Read Zechariah 9:9. How does the New Testament apply this to Jesus?
Jesus’ triumphal entry consisted of the future King riding on a donkey into Jerusalem. In the Bible, rejoicing and shouting for joy especially is associated with the celebration of God as King (Psalms 47, 96, 98). This gentle Ruler will bring righteousness, salvation, and lasting peace, and His dominion will stretch to the ends of the earth.
When Jesus triumphantly rode a donkey into Jerusalem only days before His death, a great number of people cheered His coming. Some rejoiced, hoping that Christ would overthrow Rome’s power and establish God’s kingdom in Jerusalem. But instead of allowing Himself to be Israel’s king, Jesus died on the cross and then rose from His grave. There is no question that He disappointed many of His followers, those who sought a more militaristic leader. Little did they know, however, that what they wanted was nothing in comparison to what they were going to get through the death of Jesus instead.
“Christ was following the Jewish custom for a royal entry. The animal on which He rode was that ridden by the kings of Israel, and prophecy had foretold that thus the Messiah should come to His kingdom. No sooner was He seated upon the colt than a loud shout of triumph rent the air. The multitude hailed Him as Messiah, their King. Jesus now accepted the homage which He had never before permitted, and the disciples received this as proof that their glad hopes were to be realized by seeing Him established on the throne. The multitude were convinced that the hour of their emancipation was at hand.”—Ellen G. White, The Desire of Ages, p. 570.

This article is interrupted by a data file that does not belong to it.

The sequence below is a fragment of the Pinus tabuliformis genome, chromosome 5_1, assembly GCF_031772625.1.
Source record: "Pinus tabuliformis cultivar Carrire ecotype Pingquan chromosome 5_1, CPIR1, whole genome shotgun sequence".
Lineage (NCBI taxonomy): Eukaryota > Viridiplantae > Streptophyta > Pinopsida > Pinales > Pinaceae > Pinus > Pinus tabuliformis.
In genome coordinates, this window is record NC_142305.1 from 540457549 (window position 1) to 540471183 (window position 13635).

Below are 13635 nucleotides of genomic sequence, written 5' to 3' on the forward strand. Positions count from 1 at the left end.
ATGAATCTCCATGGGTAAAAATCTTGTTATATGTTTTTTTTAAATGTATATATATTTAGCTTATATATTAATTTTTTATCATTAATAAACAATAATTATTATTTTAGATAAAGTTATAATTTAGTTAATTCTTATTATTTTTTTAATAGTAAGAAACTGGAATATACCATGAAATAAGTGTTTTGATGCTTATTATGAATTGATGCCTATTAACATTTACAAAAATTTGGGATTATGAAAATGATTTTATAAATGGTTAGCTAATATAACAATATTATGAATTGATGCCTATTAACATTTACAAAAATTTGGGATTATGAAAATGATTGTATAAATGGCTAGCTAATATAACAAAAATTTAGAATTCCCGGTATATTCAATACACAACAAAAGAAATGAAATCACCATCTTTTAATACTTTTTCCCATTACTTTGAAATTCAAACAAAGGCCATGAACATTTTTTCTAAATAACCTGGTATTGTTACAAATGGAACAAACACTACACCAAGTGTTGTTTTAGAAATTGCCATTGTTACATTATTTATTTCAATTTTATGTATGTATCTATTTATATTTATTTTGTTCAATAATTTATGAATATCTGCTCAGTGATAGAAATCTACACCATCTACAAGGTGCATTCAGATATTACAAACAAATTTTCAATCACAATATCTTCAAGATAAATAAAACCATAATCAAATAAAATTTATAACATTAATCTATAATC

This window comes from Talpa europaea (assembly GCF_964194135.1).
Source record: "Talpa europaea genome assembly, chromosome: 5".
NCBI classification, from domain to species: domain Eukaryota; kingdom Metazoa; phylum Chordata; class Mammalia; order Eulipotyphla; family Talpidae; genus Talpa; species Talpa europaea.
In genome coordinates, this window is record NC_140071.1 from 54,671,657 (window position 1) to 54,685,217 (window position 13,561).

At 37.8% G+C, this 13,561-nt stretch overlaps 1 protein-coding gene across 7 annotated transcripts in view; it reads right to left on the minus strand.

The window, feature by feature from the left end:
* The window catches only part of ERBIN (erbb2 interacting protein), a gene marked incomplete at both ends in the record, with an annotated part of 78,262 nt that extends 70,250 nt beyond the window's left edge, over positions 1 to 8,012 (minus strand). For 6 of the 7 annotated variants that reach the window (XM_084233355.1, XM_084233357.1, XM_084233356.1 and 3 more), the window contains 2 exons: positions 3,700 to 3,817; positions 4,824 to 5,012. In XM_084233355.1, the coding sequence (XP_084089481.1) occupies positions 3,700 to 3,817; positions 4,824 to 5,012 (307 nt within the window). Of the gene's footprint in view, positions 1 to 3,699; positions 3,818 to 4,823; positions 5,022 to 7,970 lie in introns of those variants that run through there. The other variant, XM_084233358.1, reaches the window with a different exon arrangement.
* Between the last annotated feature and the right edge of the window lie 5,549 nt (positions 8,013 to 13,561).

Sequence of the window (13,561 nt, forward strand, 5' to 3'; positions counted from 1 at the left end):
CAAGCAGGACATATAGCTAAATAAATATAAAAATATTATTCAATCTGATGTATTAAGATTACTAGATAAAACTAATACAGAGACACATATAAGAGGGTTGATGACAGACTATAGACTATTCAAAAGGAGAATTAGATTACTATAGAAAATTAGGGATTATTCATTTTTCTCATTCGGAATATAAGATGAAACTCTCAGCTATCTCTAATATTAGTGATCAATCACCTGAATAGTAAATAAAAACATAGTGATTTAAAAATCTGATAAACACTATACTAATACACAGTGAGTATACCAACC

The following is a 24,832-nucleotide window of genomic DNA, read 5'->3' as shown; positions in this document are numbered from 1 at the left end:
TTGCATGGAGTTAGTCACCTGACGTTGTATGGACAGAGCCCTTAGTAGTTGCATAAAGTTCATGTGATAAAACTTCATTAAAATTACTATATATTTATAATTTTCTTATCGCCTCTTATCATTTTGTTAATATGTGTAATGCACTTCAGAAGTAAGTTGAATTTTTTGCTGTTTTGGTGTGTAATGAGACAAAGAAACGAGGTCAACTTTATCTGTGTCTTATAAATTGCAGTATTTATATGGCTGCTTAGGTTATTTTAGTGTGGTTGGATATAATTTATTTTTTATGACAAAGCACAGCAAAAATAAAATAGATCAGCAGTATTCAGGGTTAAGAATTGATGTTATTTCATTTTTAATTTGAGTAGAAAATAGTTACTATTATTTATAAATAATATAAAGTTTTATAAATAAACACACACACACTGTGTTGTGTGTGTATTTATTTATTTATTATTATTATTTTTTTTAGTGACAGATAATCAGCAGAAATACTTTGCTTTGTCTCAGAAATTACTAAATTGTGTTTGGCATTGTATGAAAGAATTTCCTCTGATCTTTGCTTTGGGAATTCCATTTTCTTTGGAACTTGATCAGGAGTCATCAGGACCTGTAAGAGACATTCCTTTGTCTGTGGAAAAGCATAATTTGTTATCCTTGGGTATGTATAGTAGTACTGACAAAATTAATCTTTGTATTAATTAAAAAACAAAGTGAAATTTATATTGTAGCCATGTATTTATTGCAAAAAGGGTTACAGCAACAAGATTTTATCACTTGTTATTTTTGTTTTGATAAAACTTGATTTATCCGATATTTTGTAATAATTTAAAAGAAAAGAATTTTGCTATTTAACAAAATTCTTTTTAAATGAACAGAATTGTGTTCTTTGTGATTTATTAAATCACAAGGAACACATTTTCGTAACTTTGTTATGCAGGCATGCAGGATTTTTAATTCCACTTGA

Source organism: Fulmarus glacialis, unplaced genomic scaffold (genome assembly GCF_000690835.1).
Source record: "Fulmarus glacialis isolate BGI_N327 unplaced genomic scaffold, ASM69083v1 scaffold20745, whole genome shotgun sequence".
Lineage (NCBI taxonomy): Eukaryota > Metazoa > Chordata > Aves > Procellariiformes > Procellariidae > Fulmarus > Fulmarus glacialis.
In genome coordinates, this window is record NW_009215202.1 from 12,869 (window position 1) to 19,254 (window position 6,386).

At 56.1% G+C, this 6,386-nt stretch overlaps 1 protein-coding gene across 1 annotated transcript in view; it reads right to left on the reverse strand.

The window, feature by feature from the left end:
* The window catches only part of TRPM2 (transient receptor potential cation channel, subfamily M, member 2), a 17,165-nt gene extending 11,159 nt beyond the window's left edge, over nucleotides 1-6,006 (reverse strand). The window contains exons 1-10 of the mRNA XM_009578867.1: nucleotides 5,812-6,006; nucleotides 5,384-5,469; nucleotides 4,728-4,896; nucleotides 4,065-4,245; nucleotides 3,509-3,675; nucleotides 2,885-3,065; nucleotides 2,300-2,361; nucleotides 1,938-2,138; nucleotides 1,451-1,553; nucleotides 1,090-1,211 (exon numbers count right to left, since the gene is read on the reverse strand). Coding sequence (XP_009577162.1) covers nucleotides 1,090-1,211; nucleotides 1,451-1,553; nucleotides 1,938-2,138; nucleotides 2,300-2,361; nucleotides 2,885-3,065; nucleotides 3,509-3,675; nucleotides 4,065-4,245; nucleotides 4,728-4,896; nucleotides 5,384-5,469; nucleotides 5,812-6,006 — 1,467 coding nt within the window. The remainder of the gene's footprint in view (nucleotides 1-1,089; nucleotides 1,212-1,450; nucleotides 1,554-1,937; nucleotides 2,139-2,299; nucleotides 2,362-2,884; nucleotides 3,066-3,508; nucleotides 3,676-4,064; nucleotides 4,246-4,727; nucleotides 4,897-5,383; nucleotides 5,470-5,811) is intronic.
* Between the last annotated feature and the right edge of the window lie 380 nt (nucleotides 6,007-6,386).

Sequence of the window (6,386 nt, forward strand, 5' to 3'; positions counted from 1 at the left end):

Much has been written about how, when things looked good, the crowd was all enthusiastic about Jesus; when things did not go right, however, many in that same crowd turned away from Him (some even openly against Him). What can we learn from this incident about the danger of false expectations? You claim a promise for healing, for instance, or for victory over a sin, and you do not see it as you expected. How can we develop a faith that will not fail, even when things do not go as hoped, expected, or even prayed for?